Skip to main content
Civil Service

Keep It, Bin It: working to discourage young people from littering

Posted by: , Posted on: - Categories: A Brilliant Civil Service

Poster for the Keep It, Bin It anti-littering campaign, showing a hedgehog entangled in plastic packaging against the words, One bit of litter can't hurt, and, underneath, the slogan, No more rubbish excuses

Keep It, Bin It is a national anti-litter campaign, backed by commercial partners such as Greggs, Mars Wrigley Confectionery, and McDonald’s. It was launched in November 2018, born out of a commitment in the April 2017 Litter Strategy for England to create a national anti-litter behaviour change campaign. 

Litter has a huge social, environmental and financial impact. In 2017/18, street cleaning cost local government £663 million. Keep It, Bin It aims to change this by challenging public perceptions about whether it’s acceptable to litter. Although the campaign reaches the population as a whole, it specifically aims to encourage behaviour change among 16- to 24-year-olds, who are more likely to find littering in certain situations acceptable. 

Defra joined forces with established environmental charity Keep Britain Tidy. We decided that the best way to change attitudes among young people was through a message about animal welfare, since this demographic cares deeply about the environment and the impact of their actions on the planet. 

Crucially, we wanted to build a coalition of commercial partners to support the campaign with financial contributions or in-kind marketing support. We approached manufacturers and retailers whose products are often littered, and companies whose premises or land is where littering often occurs (for example, cinemas, shopping centres and festivals). We knew that getting these partners on board would be crucial to achieving the reach needed for nationwide behaviour change. 

Targeted social media

Despite a modest budget, the campaign has reached 3.3 million 16- to 24-year-olds through targeted social media activity. In-kind support has been critical to reaching even more people offline. For example, with the support of PepsiCo UK, our flagship campaign video was screened in Cineworld venues before family films. We were also gifted digital screen space in Network Rail stations, and digital billboards in motorway service stations. In total, we have had in-kind support from partners worth millions of pounds.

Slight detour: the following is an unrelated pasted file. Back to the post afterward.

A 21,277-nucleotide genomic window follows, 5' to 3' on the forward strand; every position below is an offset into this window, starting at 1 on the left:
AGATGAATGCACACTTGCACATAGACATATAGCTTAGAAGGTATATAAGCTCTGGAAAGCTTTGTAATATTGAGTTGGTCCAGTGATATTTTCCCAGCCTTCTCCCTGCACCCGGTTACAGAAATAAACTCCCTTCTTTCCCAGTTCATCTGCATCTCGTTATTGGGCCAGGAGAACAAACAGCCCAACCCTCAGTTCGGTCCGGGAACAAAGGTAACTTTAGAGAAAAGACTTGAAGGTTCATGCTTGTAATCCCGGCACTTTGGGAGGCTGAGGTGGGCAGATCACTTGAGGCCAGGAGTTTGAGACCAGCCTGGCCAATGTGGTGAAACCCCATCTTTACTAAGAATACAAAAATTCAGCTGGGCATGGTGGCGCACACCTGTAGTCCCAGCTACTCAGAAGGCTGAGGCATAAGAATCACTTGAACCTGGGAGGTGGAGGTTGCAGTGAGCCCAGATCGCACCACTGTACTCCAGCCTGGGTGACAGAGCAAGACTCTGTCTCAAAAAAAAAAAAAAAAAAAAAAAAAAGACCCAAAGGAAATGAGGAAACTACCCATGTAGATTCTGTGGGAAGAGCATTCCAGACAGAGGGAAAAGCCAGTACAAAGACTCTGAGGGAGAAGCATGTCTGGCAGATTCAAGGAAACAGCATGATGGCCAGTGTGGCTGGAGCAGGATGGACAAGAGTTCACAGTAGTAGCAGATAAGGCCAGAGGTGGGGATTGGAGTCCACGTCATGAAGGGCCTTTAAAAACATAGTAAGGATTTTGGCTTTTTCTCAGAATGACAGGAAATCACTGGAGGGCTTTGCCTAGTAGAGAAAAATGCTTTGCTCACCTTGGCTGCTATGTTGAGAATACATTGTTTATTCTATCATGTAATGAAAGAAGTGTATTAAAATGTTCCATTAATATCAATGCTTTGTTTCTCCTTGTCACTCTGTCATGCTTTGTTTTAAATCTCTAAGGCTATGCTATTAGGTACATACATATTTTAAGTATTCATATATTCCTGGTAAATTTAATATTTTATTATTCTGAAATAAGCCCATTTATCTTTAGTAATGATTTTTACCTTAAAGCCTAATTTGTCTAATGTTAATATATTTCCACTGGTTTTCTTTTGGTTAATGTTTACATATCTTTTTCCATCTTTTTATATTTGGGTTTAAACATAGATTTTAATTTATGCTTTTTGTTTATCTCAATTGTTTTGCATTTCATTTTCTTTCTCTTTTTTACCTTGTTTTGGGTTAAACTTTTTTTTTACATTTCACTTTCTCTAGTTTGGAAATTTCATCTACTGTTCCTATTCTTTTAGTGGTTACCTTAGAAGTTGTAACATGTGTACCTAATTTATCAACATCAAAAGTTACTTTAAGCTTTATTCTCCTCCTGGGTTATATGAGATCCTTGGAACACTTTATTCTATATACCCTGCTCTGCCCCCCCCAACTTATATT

We have concentrated our partnership marketing efforts on our core audience of young people. For instance, we were given space at Leeds Festival to display a street art mural, which some headline music acts even came to visit. We also collaborated with McDonald’s on a playful online video, where football commentators offered ‘rubbish commentary’ to accompany real-life everyday littering, complete with slow-motion playbacks when litter missed the bin. The video was created by and hosted on JOE media, a popular website for our target audience.  

We also worked with influencers, such as freestyle footballer Liv Cooke, who filmed an interactive #backofthebin challenge on social media, inviting users to bin their litter with a footballing ‘trickshot’. The video has been watched more than 472,000 times. Working with influencers also helped us explore new and relevant channels for our audience: Cooke posted the video on her TikTok profile, where 40% of users are between the ages of 16-24. 

Partnership success

Working with partners has led to real success. The campaign has had high recall among the target audience. Surveys have also shown a reduction in the proportion of 16- to 24-year-olds who find it acceptable to litter if bins are full or there are no bins around. 

Litter’s impact on all aspects of our wildlife is heart-breaking. But researching the campaign gave us surprising insights into which animals most tugged the heartstrings. Pictures of hedgehogs were seen to be more emotive than, for example, pigeons, foxes and grey squirrels, perhaps because these animals have negative connotations in cities.

Nationwide, young people are increasingly taking action for our environment. Our campaign has used this as an opportunity to encourage this generation to consider the impacts of littering.

  • Get in touch with  if you want to promote the campaign in your workplace.
  • Look out for the campaign and share any social posts.
  • Do your own litter trick shot and share it on social!

For more information on the campaign, visit: /

Sharing and comments

Share this page

1 comment

  1. Comment by Gavin Thomas posted on

    Thank you for promoting this important topic.

    I do recall a few ago the local voluntary group in Petersfield, East Hampshire that I belong to arranged for us to do a stint of cleaning up of our Heath.

    It was quite shocking the amount we had collected in just the first hour. In particular plastic bags, which of course are hazardous to the wildlife and the environment.

    I feel that we all have a responsibility to behave in a proper way and to avoid the impact that littering can have on our environment.